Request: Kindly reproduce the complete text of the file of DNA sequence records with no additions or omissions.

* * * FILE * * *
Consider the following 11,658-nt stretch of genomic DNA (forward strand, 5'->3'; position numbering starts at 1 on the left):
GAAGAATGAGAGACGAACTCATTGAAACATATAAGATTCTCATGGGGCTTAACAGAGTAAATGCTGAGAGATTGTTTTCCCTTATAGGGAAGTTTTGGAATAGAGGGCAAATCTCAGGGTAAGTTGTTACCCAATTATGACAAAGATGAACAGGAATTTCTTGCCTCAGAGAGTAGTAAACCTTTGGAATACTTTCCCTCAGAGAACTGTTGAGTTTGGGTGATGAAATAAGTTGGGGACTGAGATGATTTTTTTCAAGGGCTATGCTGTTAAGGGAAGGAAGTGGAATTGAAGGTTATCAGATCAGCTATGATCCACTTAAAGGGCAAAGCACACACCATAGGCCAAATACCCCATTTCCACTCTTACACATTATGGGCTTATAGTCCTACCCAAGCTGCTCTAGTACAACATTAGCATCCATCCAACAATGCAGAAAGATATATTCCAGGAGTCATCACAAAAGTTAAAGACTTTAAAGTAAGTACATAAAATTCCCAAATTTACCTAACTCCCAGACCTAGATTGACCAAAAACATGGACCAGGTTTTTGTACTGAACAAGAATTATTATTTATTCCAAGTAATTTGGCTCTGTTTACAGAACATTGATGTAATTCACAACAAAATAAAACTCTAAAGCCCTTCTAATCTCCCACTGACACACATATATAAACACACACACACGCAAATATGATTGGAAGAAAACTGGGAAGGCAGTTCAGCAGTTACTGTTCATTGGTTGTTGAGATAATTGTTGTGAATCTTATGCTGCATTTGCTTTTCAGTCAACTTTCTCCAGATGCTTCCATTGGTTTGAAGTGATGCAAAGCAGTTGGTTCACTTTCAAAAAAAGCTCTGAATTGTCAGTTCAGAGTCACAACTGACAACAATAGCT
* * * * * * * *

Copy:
Consider the following 11,658-nt stretch of genomic DNA (forward strand, 5'->3'; position numbering starts at 1 on the left):
GAAGAATGAGAGACGAACTCATTGAAACATATAAGATTCTCATGGGGCTTAACAGAGTAAATGCTGAGAGATTGTTTTCCCTTATAGGGAAGTTTTGGAATAGAGGGCAAATCTCAGGGTAAGTTGTTACCCAATTATGACAAAGATGAACAGGAATTTCTTGCCTCAGAGAGTAGTAAACCTTTGGAATACTTTCCCTCAGAGAACTGTTGAGTTTGGGTGATGAAATAAGTTGGGGACTGAGATGATTTTTTTCAAGGGCTATGCTGTTAAGGGAAGGAAGTGGAATTGAAGGTTATCAGATCAGCTATGATCCACTTAAAGGGCAAAGCACACACCATAGGCCAAATACCCCATTTCCACTCTTACACATTATGGGCTTATAGTCCTACCCAAGCTGCTCTAGTACAACATTAGCATCCATCCAACAATGCAGAAAGATATATTCCAGGAGTCATCACAAAAGTTAAAGACTTTAAAGTAAGTACATAAAATTCCCAAATTTACCTAACTCCCAGACCTAGATTGACCAAAAACATGGACCAGGTTTTTGTACTGAACAAGAATTATTATTTATTCCAAGTAATTTGGCTCTGTTTACAGAACATTGATGTAATTCACAACAAAATAAAACTCTAAAGCCCTTCTAATCTCCCACTGACACACATATATAAACACACACACACGCAAATATGATTGGAAGAAAACTGGGAAGGCAGTTCAGCAGTTACTGTTCATTGGTTGTTGAGATAATTGTTGTGAATCTTATGCTGCATTTGCTTTTCAGTCAACTTTCTCCAGATGCTTCCATTGGTTTGAAGTGATGCAAAGCAGTTGGTTCACTTTCAAAAAAAGCTCTGAATTGTCAGTTCAGAGTCACAACTGACAACAATAGCT